Image Credit: Photo by Alan Nyiri. Used with permission

Attend a Ranger Program

a ranger talks to a group high up on a mountain
A Ranger talks with a group high above Echo Lake. NPS Photo.
Ranger-guided programs provide the opportunity for visitors to learn more about the natural and cultural wonders of Acadia National Park. Discover stories of Acadia's history, take a walk along a trail or carriage road, or learn about various animal and plant species living in the park. Visit the Park Calendar to find the perfect program for your visit. Most programs are offered from May to October, however, programs do occur throughout the year.

Most ranger programs are scheduled early or late in the day to avoid mid-day congestion, and to maximize parking availability. Some programs allow you to "drop-in" for short interactions with a ranger as you travel through the busiest areas of the park. Check "View Details" under each program calendar listing for information regarding location, times, and if a reservation is required.

Walks & Talks

a ranger talks to a family in front of a screen at night
Acadia National Park ranger Bob Thayer, photographer and park naturalist, leads an evening program at Seawall Campground amphitheater. (Photo by Joseph Philipson/Friends of Acadia)

Campfire Talks

Are you ready to explore, test your skills, and learn about Acadia and the world around you? Join us for our interactive programs geared towards families and kids under 12 at the campground amphitheatres. All are welcome! All children must be accompanied by an adult. If you're not staying in the campgrounds, parking is available near the amphitheater. All amphitheatres are wheelchair accessible.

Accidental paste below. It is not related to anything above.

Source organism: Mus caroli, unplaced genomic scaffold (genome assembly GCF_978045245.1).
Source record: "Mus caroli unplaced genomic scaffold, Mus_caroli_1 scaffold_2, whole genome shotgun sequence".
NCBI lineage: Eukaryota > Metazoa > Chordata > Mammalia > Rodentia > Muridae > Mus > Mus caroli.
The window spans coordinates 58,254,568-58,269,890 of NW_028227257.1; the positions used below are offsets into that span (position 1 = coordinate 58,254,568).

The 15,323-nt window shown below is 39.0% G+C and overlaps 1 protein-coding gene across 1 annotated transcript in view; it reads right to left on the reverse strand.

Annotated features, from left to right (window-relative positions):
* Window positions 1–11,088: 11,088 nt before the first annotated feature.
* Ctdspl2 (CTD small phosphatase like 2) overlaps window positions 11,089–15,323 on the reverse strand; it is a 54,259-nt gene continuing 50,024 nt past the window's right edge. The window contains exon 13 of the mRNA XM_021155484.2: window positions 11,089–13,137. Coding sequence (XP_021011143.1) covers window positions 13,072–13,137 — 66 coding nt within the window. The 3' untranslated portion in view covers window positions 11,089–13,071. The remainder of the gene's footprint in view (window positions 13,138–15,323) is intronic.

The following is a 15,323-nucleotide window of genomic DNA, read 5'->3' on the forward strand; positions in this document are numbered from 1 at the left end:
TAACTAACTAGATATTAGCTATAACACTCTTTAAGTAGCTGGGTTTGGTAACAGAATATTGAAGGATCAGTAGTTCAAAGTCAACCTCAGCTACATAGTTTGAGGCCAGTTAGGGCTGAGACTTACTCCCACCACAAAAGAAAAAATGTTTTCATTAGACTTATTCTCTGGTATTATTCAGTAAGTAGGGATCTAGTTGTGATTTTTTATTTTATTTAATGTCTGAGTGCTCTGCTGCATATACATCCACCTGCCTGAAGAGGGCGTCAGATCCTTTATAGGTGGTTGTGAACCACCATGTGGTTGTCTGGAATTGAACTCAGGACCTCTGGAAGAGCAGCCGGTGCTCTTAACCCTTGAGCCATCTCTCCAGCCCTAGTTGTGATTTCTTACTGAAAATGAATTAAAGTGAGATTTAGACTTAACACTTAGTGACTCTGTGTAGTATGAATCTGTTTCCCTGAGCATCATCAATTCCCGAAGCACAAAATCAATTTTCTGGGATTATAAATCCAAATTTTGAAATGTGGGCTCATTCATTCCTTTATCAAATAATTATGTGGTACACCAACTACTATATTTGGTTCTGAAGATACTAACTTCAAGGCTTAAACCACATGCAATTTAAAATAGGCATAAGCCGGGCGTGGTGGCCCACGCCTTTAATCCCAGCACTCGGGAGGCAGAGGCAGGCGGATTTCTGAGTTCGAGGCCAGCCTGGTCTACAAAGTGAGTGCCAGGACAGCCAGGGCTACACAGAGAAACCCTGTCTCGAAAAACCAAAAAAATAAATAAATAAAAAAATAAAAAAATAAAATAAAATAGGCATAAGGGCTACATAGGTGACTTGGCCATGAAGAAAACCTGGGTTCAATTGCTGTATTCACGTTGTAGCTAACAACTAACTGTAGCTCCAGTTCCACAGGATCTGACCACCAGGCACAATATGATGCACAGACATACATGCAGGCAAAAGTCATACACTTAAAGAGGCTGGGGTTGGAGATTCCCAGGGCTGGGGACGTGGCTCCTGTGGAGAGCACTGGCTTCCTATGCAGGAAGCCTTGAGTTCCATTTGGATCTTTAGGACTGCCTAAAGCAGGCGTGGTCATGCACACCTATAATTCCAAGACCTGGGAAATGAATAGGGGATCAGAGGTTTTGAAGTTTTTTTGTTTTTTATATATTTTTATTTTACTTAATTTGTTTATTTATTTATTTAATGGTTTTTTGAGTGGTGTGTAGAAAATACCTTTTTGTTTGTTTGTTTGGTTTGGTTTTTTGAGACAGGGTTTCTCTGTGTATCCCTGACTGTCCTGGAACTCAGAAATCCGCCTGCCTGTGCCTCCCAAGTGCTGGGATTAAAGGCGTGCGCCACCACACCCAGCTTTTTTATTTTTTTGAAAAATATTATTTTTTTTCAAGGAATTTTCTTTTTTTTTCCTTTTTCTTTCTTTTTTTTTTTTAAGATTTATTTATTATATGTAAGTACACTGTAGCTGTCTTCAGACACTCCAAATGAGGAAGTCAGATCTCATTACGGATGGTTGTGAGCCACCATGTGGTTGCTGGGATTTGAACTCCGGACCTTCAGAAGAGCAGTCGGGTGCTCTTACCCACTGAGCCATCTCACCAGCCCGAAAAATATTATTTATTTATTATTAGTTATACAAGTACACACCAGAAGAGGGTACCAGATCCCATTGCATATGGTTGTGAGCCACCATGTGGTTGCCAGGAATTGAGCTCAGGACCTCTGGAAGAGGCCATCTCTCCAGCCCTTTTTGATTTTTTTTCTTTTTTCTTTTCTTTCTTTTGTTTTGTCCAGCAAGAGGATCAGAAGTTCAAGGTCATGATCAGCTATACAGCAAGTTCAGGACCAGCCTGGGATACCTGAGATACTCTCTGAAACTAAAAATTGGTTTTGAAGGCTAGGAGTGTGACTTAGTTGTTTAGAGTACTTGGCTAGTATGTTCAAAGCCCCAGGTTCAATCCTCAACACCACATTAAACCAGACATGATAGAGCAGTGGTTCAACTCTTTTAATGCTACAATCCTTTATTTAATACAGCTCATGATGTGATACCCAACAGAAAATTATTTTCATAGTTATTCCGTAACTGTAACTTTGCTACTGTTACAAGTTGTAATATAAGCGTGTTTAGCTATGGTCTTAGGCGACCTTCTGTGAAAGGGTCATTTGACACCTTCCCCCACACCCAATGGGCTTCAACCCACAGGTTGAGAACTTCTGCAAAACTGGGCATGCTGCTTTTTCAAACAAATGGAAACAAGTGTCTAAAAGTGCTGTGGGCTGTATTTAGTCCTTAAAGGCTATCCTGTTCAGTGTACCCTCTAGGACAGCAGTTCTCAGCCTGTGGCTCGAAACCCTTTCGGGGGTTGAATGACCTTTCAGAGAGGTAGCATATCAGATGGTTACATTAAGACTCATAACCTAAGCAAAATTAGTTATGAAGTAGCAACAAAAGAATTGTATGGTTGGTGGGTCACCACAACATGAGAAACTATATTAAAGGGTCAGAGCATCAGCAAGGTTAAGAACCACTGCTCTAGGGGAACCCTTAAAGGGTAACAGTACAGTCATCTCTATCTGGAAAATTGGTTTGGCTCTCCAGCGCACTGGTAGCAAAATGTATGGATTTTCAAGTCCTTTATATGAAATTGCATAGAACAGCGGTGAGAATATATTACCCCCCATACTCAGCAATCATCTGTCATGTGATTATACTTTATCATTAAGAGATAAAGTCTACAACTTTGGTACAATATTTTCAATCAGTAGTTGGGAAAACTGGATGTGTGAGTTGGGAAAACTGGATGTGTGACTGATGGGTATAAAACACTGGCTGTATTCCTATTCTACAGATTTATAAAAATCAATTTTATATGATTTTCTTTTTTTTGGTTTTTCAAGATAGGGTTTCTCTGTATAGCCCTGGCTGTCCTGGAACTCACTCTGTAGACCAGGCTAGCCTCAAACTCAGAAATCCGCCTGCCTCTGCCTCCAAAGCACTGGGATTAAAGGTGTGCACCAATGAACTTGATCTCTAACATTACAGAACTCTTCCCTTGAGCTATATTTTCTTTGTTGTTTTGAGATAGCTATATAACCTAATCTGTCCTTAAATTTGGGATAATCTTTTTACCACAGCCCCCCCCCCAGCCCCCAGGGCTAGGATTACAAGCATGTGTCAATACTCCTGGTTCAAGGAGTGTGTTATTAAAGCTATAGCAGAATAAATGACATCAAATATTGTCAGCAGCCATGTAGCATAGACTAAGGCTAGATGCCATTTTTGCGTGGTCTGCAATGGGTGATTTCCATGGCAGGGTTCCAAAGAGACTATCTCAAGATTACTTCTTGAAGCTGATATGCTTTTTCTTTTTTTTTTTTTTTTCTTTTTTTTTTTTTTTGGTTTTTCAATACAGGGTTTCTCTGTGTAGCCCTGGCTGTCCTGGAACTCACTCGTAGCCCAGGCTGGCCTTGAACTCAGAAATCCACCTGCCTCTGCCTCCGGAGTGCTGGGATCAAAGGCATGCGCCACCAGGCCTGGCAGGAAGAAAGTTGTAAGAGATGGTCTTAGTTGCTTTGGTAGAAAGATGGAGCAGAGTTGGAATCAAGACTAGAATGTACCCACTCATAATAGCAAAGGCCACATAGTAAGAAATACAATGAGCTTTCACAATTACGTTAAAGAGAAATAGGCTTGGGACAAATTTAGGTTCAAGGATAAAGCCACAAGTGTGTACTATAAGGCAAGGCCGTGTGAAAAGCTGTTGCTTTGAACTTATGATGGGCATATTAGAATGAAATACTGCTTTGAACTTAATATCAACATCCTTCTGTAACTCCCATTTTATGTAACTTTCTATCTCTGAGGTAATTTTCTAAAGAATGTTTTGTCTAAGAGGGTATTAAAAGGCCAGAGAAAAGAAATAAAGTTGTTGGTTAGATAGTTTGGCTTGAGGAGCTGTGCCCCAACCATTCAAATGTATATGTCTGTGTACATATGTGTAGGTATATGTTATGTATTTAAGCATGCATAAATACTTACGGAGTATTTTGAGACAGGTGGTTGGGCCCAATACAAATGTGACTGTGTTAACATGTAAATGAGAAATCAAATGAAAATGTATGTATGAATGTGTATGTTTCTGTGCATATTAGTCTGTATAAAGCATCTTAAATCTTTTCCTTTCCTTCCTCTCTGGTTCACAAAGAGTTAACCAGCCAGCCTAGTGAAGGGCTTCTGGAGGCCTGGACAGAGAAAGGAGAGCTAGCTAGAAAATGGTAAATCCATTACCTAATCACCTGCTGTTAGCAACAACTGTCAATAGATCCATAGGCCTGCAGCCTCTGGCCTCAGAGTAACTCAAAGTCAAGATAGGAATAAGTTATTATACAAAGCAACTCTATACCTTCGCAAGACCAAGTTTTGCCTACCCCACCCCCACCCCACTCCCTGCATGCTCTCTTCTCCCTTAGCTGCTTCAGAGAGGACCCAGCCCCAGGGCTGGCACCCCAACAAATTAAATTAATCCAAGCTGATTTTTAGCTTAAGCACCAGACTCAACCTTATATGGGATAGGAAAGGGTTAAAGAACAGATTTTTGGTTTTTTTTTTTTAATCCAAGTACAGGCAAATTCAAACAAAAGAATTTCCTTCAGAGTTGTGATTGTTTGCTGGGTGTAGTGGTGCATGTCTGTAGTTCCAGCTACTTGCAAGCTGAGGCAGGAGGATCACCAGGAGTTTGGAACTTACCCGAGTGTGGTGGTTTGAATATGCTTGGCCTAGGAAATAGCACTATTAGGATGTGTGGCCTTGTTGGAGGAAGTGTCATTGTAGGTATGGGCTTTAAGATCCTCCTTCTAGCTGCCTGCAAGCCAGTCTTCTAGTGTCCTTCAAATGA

A ranger points out a bird to an audience on a trail
Visitors watch birds during a bird watch program at Sieur de Monts in Acadia National Park , ME on July 1, 2018. (Photo by Yehyun Kim)

Guided Walks

Join a ranger on a guided walk through the fascinating history and habitats of Acadia National Park. Walks range in topics from birds and plants to people. They also range in length and difficulty with some walks including hikes up some of Acadia's beautiful and challenging mountains. All walks require proper footwear.
a ranger points at a cliffside
A ranger points out a peregrine falcon during the Peregrine Falcon Watch Program at the Precipice parking lot. Photo by Ashley L. Conti/Friends of Acadia

Peregrine Falcon Watch

Each spring the Precipice Trail closes to allow the endangered peregrine falcons to nest and raise their young undisturbed. You can join rangers, volunteers, and partners staff at the base of the mountain to view the falcons with the aid of ranger provided scopes or on a monitors. The program is typically offered from the end of May through July on varying days of the week. Up to date schedules can be found on the park calendar. July can be an exciting month because that is when the fledglings are often learning how to fly.
dark photo of rangers with glowing lasers pointing at the night sky
Visitors listen to a park rangers explanation on night sky at Sand Beach in Acadia National Park, ME. Photo by Yehyun Kim/Friends of Acadia/NPS

Night Sky Talks

Maine’s striking coastline is often admired for its rugged rocks. Relax on Acadia’s largest sand beach with uninterrupted views of the night sky while park rangers share significant stories to help discover the intricacies of the stars. Acadia's Sand Beach, located just off the Park Loop Road, is a unique and exceptionally dark location for stargazing. Come join rangers as they share the natural history, inspiring stories, and an orientation to the night skies of Down East Maine.

Sand Beach is not handicapped-accessible. Bring a towel or chair and dress warmly. Bring bug spray as there are insects on the beach.

Bike Tours

a ranger stands next to a bike talking to visitors on the carriage roads